|dc.description.abstract||This research explored ways of improving the oral language development of Year 1 children in four low decile mainstream schools who were making limited progress in literacy. Over 82% of these students were Māori. Due to the continued impact of past educational policies and the subsequent interruption of the intergenerational transmission of the mother tongue, many Māori children are not exposed to proficient and fluent models either of spoken English or of spoken Māori. Such children struggle to make the English literacy progress expected of them by schools and communities. The central focus of the research was to evaluate a claim that Year 6 students (tuākana) could make a substantial improvement in the oral language achievement of Year 1 students (teina), through engaging with them in regular conversational contexts using the TALES (Talk, Ask, Listen, Encourage, and Say) procedures. This pedagogical approach is understood as one which was culturally responsive for these students.
Quantitative analysis of data from three quantitative outcome measures (Record of Oral Language, Junior Oral Screening Tool, and Auditory-Vocal Association Assessment of Verbal Attainments) demonstrated that there were substantial oral language gains for the 72 teina students involved in the study. The quantitative analysis also demonstrated that these gains occurred most strongly during the phases in which the TALES procedures were being implemented by the 72 tuākana students, in accord with the multiple baseline design. Detailed qualitative analysis of a random sample of six of the 72 pairs illustrated both the effectiveness of the tuākana language interaction with the teina, and the different ways that the tuākana were able to implement the TALES procedure. Analysis of five minute probes of transcripts over six weeks from these six tuākana - teina pairs indicated that a wide range of literacy activities and conversations took place. The unique learning needs and personal learning intentions of each tuakana and teina were successfully monitored using this five minute probe procedure. Powerful reciprocal learning processes were evident in transcripts of conversations between the tuākana and the teina, and also within feedback and feed-forward meetings between the tuākana and key teachers.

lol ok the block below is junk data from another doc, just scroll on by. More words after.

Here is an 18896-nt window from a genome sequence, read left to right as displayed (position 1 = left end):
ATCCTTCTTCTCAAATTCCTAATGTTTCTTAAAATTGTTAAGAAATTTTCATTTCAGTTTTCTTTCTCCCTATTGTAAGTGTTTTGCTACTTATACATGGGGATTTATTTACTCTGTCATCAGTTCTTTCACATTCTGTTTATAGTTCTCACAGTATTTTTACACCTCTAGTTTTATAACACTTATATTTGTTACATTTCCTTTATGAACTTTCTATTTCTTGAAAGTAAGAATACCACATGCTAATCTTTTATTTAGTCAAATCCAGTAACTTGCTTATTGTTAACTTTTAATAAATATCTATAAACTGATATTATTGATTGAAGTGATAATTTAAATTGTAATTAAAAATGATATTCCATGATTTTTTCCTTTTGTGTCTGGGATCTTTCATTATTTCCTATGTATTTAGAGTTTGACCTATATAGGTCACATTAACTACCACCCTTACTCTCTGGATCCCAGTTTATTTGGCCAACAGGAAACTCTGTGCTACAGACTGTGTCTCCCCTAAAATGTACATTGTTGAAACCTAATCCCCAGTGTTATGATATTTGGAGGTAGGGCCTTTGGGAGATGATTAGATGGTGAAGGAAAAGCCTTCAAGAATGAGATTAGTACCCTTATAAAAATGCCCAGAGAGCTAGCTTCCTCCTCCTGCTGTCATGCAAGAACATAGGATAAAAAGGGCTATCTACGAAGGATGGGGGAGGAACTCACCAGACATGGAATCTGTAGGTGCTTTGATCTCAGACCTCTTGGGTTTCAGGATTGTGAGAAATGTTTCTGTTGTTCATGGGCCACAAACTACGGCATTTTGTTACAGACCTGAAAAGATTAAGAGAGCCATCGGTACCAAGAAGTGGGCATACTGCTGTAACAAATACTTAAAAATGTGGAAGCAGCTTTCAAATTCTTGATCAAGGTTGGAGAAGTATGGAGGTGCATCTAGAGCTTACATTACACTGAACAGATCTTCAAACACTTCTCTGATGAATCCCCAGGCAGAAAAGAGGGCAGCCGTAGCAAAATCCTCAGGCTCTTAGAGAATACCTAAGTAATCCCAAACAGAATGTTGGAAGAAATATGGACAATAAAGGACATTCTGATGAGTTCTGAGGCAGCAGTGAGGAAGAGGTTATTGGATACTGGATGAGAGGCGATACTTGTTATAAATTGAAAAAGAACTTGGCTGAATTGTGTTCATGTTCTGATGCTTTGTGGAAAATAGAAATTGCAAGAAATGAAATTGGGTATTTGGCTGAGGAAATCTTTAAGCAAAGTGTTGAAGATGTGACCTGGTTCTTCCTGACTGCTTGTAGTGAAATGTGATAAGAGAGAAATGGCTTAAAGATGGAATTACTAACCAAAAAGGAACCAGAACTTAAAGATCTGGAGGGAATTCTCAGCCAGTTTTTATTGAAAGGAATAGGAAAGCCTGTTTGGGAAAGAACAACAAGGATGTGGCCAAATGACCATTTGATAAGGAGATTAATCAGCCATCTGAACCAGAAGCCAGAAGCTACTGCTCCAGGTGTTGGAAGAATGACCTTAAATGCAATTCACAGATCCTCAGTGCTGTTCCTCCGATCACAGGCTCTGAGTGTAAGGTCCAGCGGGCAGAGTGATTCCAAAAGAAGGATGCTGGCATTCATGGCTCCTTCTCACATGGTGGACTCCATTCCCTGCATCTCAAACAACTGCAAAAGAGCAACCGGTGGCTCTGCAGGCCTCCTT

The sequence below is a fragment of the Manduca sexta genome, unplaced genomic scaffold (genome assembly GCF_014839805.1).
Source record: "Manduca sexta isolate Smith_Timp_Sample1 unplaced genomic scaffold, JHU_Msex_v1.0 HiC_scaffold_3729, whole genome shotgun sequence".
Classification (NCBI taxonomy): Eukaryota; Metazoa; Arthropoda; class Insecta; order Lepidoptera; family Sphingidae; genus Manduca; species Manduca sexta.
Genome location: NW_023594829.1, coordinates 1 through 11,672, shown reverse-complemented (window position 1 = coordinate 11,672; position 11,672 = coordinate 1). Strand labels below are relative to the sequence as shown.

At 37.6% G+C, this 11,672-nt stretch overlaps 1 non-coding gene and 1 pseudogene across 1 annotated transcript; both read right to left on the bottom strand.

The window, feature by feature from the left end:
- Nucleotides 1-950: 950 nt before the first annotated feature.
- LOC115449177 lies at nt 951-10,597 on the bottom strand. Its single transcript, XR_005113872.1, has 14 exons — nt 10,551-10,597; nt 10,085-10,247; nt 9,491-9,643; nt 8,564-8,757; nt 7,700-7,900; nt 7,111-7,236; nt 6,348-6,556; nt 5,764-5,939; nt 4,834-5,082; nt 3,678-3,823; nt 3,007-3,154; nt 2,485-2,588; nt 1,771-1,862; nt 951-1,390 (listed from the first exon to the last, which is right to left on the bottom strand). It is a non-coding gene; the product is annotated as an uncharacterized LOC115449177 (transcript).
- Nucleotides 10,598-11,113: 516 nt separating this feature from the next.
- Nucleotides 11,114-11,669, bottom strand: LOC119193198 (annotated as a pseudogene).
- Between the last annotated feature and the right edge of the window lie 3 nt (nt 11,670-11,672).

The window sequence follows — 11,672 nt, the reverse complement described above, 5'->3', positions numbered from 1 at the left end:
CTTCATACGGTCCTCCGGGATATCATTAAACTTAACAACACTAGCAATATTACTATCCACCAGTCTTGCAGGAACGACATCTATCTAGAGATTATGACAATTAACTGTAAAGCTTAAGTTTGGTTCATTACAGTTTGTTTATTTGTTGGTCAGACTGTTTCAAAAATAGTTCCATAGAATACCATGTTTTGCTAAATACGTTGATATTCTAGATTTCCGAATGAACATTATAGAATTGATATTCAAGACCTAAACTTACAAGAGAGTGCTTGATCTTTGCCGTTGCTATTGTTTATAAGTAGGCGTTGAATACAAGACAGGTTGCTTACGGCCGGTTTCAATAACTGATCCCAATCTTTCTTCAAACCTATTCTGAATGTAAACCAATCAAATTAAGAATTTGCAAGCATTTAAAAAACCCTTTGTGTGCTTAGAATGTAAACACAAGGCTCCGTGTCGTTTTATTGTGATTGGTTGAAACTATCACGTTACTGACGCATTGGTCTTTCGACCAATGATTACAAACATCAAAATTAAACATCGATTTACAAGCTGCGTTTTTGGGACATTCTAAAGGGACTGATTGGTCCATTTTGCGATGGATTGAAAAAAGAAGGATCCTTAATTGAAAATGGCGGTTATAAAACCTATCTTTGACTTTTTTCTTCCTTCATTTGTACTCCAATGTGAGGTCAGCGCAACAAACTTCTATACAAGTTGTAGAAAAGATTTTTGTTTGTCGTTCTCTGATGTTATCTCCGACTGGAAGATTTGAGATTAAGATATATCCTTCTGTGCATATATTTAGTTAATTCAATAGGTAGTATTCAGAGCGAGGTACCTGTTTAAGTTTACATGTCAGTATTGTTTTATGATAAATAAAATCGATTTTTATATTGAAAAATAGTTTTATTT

The substantial oral language gains for the teina students in this study were achieved within learning contexts that were social and interactive, and that embodied the principles of ako (learning and teaching roles were shared) and whakawhanaungatanga (building caring and supportive relationships). These principles are among those that underpin pedagogies that are culturally responsive (Bishop Glynn, 1999; Glynn, Wearmouth, Berryman, 2006; Ladson-Billings, 1995, 2006) and transformative. The results of this research study give a clear message to mainstream non-Māori teachers, that they can make a positive and substantial difference to the learning outcomes of their Māori students.||en_NZ